Saturday, 30 June 2012

Tchaikovsky’s Symphony No. 3 ‘Polish’ Rob Cowan’s choice for BBC Radio 3 Building a Library

In my blog of 3rd March 2012 ‘Tchaikovsky – the reputation they tried to destroy’ I was enthusiastic about a release by Newton Classics of Igor Markevitch’s terrific Tchaikovsky symphony cycle with the London Symphony Orchestra from the 1960’s.

On this morning’s BBC Radio 3 Building a Library Rob Cowan chose Igor Markevitch’s performance of Tchaikovsky’s Third Symphony as his building a library choice. However, there was only one snag in that it is only available as a download from Decca or as part of that same Newton Classics set that I had recommended in March. Rob felt, understandably, unable to recommend the Newton Classics set due to ‘drop outs’ at the start of the third symphony.

I was somewhat surprised at this and immediately went to my own copy to see if my ears were giving me trouble. Not so – I listened carefully all the through the third symphony and could find no problem whatsoever.

My next enquiry was to have been with Newton Classics so I went to their website to get an e-mail address but I found an apology posted against details of the Tchaikovsky set. This is what Newton have to say,

Please note that new masters of this album (Ref: 8802036) are currently being shipped to retailers due to a few playing gaps on the first batch of recordings. Please see your retailer to exchange your copy. We are very sorry for the inconvenience caused.

It seems then there are a few rogue copies of the set out there to be wary of but now that Newton Classics are aware of the problem you should be sure that if you do get one of these rogue copies then it can be exchanged for a good copy.
I hope that this doesn’t put anyone off buying these wonderful recordings.

Wednesday, 27 June 2012

Rimsky Korsakov’s Invisible City

Perhaps the greatest orchestrator of all time, Nicholai Andreevich Rimsky Korsakov (1844-1908) was almost entirely self-taught. The third son of a Civil Governor of the Volinsky Government and nephew of Admiral Nicholai Rimsky Korsakov , it is not surprising that, in 1856, he entered the Corps of Naval Cadets.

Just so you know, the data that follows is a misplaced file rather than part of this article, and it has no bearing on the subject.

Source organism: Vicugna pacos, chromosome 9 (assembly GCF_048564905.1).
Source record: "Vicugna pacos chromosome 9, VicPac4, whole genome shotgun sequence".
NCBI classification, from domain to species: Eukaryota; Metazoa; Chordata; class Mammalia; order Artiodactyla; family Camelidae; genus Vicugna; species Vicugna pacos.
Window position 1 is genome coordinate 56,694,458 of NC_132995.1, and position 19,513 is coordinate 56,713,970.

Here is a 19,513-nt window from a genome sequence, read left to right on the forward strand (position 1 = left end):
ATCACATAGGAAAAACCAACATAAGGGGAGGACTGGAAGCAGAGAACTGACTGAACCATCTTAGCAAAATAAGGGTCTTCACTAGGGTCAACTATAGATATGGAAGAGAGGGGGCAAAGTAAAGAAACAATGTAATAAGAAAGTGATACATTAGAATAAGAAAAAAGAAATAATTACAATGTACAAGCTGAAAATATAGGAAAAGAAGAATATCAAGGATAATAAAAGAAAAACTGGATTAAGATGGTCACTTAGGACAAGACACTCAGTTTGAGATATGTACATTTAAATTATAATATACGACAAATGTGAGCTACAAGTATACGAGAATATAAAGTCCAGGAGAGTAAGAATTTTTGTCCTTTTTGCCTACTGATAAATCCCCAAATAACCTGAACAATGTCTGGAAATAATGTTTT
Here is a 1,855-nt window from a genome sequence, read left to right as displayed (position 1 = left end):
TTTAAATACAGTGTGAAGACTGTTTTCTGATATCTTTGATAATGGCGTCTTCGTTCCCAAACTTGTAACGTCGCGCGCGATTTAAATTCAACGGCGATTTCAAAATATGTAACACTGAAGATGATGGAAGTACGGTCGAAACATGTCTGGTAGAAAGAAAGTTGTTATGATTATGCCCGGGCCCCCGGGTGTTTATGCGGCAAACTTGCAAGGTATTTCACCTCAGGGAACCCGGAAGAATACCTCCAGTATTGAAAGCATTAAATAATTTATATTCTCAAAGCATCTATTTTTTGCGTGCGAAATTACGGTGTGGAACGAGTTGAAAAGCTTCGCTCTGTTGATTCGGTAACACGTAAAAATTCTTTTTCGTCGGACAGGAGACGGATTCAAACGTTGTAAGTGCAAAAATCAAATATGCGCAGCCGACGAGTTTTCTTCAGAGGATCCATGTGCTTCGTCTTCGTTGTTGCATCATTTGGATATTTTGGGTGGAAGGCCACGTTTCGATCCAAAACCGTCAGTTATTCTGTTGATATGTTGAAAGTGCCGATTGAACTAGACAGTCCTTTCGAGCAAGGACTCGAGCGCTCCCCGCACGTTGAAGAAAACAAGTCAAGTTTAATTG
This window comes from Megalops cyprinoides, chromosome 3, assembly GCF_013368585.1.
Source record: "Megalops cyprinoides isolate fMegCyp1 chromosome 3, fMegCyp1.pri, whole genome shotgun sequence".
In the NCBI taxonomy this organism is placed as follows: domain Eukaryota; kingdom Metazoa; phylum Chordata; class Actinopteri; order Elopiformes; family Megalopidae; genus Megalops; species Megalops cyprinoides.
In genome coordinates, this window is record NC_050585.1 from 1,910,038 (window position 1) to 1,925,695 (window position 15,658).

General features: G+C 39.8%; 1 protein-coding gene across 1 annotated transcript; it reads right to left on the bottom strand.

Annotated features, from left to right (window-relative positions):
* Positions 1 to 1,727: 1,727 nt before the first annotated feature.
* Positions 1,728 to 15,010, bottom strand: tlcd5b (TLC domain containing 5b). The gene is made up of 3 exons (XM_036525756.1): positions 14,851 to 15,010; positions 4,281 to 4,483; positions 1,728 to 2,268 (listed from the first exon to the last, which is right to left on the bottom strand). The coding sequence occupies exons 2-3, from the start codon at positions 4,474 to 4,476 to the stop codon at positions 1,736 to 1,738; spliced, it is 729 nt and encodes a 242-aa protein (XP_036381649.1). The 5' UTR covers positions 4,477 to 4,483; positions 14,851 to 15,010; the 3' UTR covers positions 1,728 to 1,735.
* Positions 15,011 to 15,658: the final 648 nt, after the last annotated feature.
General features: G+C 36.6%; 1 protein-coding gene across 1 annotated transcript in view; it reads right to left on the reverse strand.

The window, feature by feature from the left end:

Rimsky Korsakov had shown early musical ability and started piano lessons at the age of six. His musical interest continued and he used every available moment of his spare time to listen to and study music. There appears to have been quite a lot of spare time in his new career enabling him, in 1861, to meet Balakirev and Cui who, together with Mussorgsky, Borodin and Rimsky Korsakov himself would go on to become what was termed ‘The Mighty Handful’ or ‘The Five’, a group representing the new Nationalist Russian School.

Rimsky Korsakov’s autobiography, ‘My Musical Life’, first published, posthumously, in 1923 gives an evocative account of these early years (available from Amazon) including a voyage on the naval clipper ‘Almaz’, first to England, where he visited Westminster Abbey, the Tower of London, the Crystal Palace and Covent Garden for the opera, then to the Baltic before sailing to New York and Rio Janeiro. By this time he had already made a start on his First Symphony.

After his return to Russia, in 1865, Balakirev performed Rimsky Korsakov’s First Symphony at one of his Free School concerts, which was well received. Composition continued with his first opera ‘The Maid of Pskov’ being commenced in 1868.